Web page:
"What ails you tonight, Mr. Maitland? Something has befallen yousince I saw you earlier in the day. Your manner is wild, your eyesare strange."
"I have seen," said I, "Philippa Dean, walking by theVyverberg."
"Oh," said he, in a confusion, "that lady for whose sake you arehere?"
"You know, I suppose," I answered. "Remote as you've lived, youmust have heard this story. She and I were named together, and shewas married to a jealous man. Her brother came into it, too, and Imet him in a duello. The wound I gave him was slight, but hedied of it afterwards through his own negligence and the lack ofskill of the surgeons. But I was blamed for it, and there wasscandal at the Court. And though I had friends in high places, theysaid that if I left the country all would be forgotten.
"She went back to her husband, out of fear, not wishing to loseher fame, her estates. And that is all my story, save at the timewhen these misfortunes fell on me, I had lost a great deal of moneyat the gambling-tables. I wished to give magnificent presents tothe lady I cradled in my heart. And my disaster coming upon me myblood ran high and I was reckless at the cards. That is all, thoughno doubt from other lips you have heard it also, Evan Garrie."
He seemed impressed with my poor tale, as if there was a certainhigh magnificence about it. Yet he looked at me askance, and I sawthat his brains were bewildered from the rapid talk of Mr. Cameronthat was not without its turn of nobility, and my tale, which nodoubt he had heard whispered in the various clubs that wefrequented at The Hague, and his own thoughts which were largelythoughts of Jannot whom I named, and I have no doubt as he named,the young witch of Castle Drum.
And so we sat there in the twilight, taking no heed of thecandles that ran down on the prickets in shrouds of wax, twowretched and misguided men, for I could not count Evan Garriehappy, for I believed that the strange girl had still herenchantment over him, and when he spoke of going back to Scotlandhe did not mean any other place but Castle Drum nor any otherperson save Jannot Garrie.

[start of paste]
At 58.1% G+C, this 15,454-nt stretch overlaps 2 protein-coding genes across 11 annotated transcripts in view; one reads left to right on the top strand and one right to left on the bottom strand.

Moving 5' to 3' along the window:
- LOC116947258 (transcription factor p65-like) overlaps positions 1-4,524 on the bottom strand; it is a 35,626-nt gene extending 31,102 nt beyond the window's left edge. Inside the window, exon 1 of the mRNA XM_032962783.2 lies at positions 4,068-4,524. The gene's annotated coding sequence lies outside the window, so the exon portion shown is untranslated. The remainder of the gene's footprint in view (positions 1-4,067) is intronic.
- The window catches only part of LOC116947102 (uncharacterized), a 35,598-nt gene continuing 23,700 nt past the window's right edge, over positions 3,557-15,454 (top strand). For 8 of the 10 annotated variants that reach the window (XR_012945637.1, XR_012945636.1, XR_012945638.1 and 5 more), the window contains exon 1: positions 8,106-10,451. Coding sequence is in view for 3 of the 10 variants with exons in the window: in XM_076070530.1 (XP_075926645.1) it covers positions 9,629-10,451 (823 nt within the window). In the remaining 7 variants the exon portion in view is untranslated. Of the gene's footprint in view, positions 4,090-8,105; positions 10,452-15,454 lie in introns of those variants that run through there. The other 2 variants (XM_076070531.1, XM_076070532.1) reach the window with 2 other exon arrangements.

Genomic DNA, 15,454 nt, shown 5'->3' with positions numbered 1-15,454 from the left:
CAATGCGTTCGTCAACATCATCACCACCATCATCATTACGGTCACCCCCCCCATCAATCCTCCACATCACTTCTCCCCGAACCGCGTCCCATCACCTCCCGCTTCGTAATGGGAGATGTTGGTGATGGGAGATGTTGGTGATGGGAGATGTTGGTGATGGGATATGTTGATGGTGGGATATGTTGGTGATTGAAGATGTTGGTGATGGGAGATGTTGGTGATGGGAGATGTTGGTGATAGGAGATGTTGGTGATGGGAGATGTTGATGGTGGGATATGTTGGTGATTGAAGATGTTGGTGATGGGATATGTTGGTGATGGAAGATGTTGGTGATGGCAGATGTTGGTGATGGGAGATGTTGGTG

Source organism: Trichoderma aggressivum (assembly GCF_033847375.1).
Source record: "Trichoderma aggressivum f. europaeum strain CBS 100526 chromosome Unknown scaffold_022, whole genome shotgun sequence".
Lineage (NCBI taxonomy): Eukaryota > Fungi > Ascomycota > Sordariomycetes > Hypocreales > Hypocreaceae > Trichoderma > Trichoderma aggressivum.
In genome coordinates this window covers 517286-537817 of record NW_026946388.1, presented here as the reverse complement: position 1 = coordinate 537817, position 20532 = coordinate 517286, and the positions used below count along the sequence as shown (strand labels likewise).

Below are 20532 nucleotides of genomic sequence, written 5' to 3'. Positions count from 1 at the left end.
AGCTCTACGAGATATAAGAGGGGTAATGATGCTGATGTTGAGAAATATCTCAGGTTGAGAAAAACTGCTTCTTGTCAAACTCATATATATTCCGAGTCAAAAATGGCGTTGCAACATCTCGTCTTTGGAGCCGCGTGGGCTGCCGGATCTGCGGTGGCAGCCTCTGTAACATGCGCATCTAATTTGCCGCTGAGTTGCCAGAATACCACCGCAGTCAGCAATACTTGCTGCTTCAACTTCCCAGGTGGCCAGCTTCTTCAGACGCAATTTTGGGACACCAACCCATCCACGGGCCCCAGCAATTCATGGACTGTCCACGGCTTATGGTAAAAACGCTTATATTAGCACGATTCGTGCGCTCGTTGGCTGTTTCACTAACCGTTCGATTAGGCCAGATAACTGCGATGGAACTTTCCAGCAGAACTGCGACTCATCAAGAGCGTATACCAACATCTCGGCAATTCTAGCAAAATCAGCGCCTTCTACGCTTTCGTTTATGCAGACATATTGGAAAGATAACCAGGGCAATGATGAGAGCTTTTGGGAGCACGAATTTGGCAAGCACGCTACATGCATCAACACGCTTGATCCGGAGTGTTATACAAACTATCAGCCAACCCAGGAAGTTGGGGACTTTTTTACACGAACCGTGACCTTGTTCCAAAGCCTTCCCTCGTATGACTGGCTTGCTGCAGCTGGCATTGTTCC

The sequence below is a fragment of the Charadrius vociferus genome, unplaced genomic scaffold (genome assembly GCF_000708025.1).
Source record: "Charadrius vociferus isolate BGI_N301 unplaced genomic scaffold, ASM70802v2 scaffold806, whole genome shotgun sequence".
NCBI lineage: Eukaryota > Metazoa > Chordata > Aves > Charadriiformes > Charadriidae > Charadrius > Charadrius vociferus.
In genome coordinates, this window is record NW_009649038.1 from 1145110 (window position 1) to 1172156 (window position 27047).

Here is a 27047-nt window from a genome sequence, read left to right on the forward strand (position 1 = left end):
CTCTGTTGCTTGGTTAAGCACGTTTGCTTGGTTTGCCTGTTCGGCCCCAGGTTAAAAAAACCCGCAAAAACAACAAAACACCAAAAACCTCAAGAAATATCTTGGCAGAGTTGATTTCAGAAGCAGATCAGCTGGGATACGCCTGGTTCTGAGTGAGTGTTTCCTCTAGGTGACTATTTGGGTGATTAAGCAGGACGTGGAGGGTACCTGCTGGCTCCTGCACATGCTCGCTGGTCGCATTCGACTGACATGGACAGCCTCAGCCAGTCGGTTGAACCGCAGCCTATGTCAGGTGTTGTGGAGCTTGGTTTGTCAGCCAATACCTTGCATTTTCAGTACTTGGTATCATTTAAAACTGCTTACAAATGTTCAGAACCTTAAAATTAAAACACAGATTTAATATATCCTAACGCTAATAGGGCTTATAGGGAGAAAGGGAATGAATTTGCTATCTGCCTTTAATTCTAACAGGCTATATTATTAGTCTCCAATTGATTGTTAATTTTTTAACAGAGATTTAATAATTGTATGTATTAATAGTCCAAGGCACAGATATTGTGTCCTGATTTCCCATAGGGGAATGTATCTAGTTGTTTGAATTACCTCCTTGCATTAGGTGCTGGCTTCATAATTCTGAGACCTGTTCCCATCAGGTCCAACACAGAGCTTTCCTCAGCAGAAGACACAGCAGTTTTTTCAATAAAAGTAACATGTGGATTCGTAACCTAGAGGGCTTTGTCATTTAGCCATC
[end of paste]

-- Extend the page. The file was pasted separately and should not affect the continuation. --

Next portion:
I wondered if she had sent to him at The Hague, though I tookher to be a person who could not write or read. But it might bethat she had these accomplishments.
I remembered then in the drowsiness of my misery as I sat in thetwilight in the window-place, sunk and not resting, on the seatpiled with cushions, of what she had shown me in the jetstone—the moor and the man riding across it, and the womanwhom they had dragged out of the coach. And since then—oftenit would be in my dreams and when waiting—I had put names tothose shadows, and I had thought that the man in the coach wasDoctor James Sharp, the Archbishop of St. Andrews, and that theleaders of the men who had attacked him were those two whom we hadmet on Magus Moor outside the episcopal city. The young woman, too,might well have been Marjorie Sharp—she was married, but Iforgot that name.
I had spoken to Evan Garrie of this more than once and he hadadmitted to me that the Covenanters believed that Doctor Sharp wasa most powerful wizard and one who was responsible more than anyother for the dire persecutions that they underwent. And he hadadded, half fearfully, that he believed that there were two men whowere set aside to watch the Archbishop and, if need be, to avengethe Covenanters' blood upon him. These had a private dispute withhim, one had been his steward.
I had often wondered if these two men were those whom I had metoutside St. Andrews, and now all this medley of dreams and fancyreturned to me and I said sullenly:
"Mr. Cameron is a dangerous man to return to the Highlands.He'll rouse them all into a flame. What will the revenge of ColonelGraham and Doctor Sharp be on all these roaring and preachingagainst the king?"
"You see what I think of him," replied Evan Garrie, gloomily,"by the fact that I will not return with him. Now for your affair,Mr. Maitland. What do you wish me to do for you? Long since I vowedmyself in service to you, and so did Virgil, the poorblackamoor."
"You can do nothing for me," I replied, but the whole fibre ofmy being was warmed by this offer of friendship. "I tell you I metto-day this unhappy woman whom once I set too high."
And there I stayed myself, not wishing to tell the story of myunfortunate passion to this young man, making myself thus but onewith him in his folly towards Jannot Garrie. And I tried to soothehim and put him off from probing into my story, and I tried totreat lightly the talk of Mr. Richard Cameron. I said that we mustforget Scotland and all her woes and evils, and all her witches anddevils, and the Covenanters and the troopers. That we would goforward into Europe, into Germany or France, and some way find alivelihood.
The young man did not reply to me, and I thought that my talkwas wasted, for he was a Scot and loved Scotland.
* * *